Suffice to say that it was very nice indeed. (And I do not refer to the binding of the book.)
Oh, very well, splendiferofantabulous, if you prefer a more expressive word.
Anyways, I have a little piece of randomness to share with you today-- a scrap of verse composed back in October and tucked away in a notebook "for my blog at Christmastime." Heh. Well, I forgot all about it at Christmastime, and Christmas is most decidedly over now, but I can't make myself wait until December rolls around again, so here is a Regency Christmas carol at the wrong time of year. Deal with it.
Ladies and gentlemen, Miss Hetty Bates of Jane Austen's Emma has been so kind as to submit her version of The Twelve Days of Christmas for your perusal. She was interrupted midway through,
On the first day of Christmas, Mr. Knightley sent to me (not to me only, but to Mother and also Jane--how pleasant it is that Jane could come for Christmas!) a barrel of apples from his very own tree. (And lovely apples they were, too-- LOVELY, MOTHER-- and so kind of Mr. Knightley to consider Jane's health! Apples are so beneficial to the health, you know.)
On the second day of Christmas, Mr. Knightley sent to me (and to Mother and Jane, of course) two horses (and a carriage, how very generous!) to take us to the Coles' party. (And what a splendid time we had there, to be sure, and Jane was so admired!*)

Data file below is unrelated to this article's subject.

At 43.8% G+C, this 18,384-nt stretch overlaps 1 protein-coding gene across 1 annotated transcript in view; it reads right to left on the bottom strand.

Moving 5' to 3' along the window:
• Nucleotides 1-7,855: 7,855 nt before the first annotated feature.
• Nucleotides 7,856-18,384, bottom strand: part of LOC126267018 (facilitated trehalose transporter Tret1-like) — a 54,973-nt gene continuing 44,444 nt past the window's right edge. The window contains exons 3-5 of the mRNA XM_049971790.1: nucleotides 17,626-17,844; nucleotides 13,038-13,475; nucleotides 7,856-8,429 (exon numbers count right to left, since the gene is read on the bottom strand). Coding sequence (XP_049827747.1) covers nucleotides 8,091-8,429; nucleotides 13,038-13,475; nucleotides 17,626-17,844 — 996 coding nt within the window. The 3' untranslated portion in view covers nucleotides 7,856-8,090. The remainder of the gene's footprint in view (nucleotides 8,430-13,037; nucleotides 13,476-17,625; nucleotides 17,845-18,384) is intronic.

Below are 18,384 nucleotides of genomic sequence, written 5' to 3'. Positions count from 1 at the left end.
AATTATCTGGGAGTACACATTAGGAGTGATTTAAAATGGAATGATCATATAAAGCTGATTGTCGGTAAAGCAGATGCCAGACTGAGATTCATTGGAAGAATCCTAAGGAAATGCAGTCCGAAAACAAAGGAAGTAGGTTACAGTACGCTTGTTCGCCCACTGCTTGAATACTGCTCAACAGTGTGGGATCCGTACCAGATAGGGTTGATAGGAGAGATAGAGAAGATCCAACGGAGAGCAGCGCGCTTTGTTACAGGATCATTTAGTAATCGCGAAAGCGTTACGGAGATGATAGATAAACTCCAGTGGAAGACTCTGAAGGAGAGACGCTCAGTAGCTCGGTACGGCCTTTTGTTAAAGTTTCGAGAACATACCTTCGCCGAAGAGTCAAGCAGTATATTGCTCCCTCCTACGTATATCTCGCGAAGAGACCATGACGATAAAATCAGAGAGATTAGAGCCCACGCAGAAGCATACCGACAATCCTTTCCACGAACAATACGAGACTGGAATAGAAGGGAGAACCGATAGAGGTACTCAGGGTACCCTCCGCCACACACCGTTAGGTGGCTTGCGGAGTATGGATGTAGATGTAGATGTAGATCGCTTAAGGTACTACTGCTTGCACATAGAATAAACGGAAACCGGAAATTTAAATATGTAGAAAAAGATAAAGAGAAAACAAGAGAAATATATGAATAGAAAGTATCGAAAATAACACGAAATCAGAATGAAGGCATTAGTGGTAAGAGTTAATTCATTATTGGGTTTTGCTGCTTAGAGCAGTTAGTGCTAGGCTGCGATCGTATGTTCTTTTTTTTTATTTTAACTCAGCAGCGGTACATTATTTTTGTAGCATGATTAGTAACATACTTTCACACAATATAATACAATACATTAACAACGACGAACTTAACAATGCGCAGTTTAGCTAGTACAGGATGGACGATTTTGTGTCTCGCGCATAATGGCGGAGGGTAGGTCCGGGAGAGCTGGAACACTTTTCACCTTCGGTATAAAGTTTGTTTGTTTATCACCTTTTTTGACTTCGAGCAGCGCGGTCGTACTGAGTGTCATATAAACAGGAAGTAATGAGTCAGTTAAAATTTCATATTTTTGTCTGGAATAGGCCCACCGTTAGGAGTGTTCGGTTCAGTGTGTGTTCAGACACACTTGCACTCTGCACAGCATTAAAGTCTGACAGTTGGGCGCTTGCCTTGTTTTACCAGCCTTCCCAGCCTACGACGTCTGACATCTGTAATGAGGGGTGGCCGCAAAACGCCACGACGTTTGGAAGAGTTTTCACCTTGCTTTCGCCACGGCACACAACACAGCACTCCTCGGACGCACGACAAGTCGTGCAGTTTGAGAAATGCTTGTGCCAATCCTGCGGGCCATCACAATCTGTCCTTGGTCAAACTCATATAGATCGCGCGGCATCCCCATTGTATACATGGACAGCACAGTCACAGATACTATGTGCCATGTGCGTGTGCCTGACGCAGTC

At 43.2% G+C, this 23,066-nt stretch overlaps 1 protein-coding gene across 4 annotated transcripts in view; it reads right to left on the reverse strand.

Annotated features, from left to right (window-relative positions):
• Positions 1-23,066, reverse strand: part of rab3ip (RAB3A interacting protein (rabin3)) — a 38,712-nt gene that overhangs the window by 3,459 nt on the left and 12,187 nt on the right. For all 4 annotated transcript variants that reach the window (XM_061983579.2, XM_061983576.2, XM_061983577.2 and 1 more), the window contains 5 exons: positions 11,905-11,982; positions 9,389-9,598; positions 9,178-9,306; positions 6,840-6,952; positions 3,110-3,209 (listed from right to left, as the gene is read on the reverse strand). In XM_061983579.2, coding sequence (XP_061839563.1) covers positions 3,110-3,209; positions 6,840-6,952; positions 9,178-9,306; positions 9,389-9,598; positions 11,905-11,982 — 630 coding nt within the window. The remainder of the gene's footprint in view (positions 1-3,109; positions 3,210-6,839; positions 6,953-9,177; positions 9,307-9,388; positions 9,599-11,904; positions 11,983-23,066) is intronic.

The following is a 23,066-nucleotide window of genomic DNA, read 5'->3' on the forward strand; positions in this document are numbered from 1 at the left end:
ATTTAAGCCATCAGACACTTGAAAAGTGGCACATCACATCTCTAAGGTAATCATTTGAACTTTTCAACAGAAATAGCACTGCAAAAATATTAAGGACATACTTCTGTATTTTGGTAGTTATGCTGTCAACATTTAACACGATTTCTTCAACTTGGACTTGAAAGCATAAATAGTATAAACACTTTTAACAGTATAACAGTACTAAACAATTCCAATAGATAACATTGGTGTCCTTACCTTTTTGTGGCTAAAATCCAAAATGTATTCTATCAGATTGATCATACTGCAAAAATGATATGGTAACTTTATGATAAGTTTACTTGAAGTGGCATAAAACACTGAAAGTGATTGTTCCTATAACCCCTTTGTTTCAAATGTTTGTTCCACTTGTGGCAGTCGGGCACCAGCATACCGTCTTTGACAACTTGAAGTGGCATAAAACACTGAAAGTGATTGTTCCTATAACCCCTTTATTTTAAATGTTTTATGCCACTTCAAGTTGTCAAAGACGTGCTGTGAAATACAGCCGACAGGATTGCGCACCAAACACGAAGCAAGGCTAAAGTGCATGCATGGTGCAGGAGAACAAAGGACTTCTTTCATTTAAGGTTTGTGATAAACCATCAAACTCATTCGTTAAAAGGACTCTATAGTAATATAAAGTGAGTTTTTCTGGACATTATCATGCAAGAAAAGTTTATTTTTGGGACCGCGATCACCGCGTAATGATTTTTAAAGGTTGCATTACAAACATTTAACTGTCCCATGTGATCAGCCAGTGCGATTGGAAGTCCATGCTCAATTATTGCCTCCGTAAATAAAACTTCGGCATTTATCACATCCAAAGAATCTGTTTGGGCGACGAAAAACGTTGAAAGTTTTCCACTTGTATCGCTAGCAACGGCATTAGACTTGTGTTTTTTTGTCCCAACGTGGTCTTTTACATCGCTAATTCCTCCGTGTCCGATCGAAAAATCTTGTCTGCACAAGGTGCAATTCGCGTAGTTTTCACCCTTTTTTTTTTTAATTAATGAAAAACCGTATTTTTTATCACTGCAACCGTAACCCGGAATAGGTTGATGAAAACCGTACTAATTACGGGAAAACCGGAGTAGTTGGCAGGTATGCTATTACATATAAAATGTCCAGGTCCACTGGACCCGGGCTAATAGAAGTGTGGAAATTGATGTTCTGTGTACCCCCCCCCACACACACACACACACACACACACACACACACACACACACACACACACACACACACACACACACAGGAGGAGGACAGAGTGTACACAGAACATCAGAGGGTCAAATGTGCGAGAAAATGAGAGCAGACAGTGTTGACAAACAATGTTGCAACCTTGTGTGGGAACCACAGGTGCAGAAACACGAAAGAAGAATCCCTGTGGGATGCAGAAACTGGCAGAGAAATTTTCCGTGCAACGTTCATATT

On the third day of Christmas, Mr. Knightley sent to us (dear me, it does not seem to rhyme quite so well when I alter it for accuracy. It is a pity Jane has gone to the post office, for she would know how to put it right!) three quarters of pork (PORK, Mother!) and a servant to put them in the pantry. (Naturally the servant was not a part of the gift-- oh, no, he returned to Donwell Abbey after performing his duties-- but he was so courteous and obliging while he was here, and such beautiful hindquarters of pork!)
On the fourth day of Christmas, Mr. Knightley sent to me (dear me, I do believe I had better leave it as it was originally, though it is not so correct as it might be) four invitations to Donwell Abbey (to go strawberrying, you know-- and though there are but three of us, it was so thoughtful of him to consider that we might wish to bring a guest! I have suggested to Jane that she might wish to invite one of her friends from Ireland-- perhaps the gentleman Mr. Dixon who so heroically saved her life, but she seems disinclined to do so.)
On the fifth day of Christmas, Mr. Knightley sent to me (ah, I have remembered! Today is Thursday and Miss Woodhouse will call and perhaps she can give me an answer regarding this puzzling dilemma betwixt fact and rhyme!) five golden pears (picked from his own orchards, too, think of that-- ORCHARDS, MOTHER!)! Four invitations (so thoughtful) three quarters of pork (so kind), two horses and carriage (really he is quite an angel-- ANGEL, MOTHER!), a barrel of fine apples-- and here comes Mr. Knightley! (Do excuse me, I must go and thank him straightaway, and here is Miss Woodhouse too, what a very merry party we shall be...)
*Yes, yes, yes. This is a Mrs. Bennet quote from P&P95. I am well aware of that. But it just fit so nicely that I simply could not resist.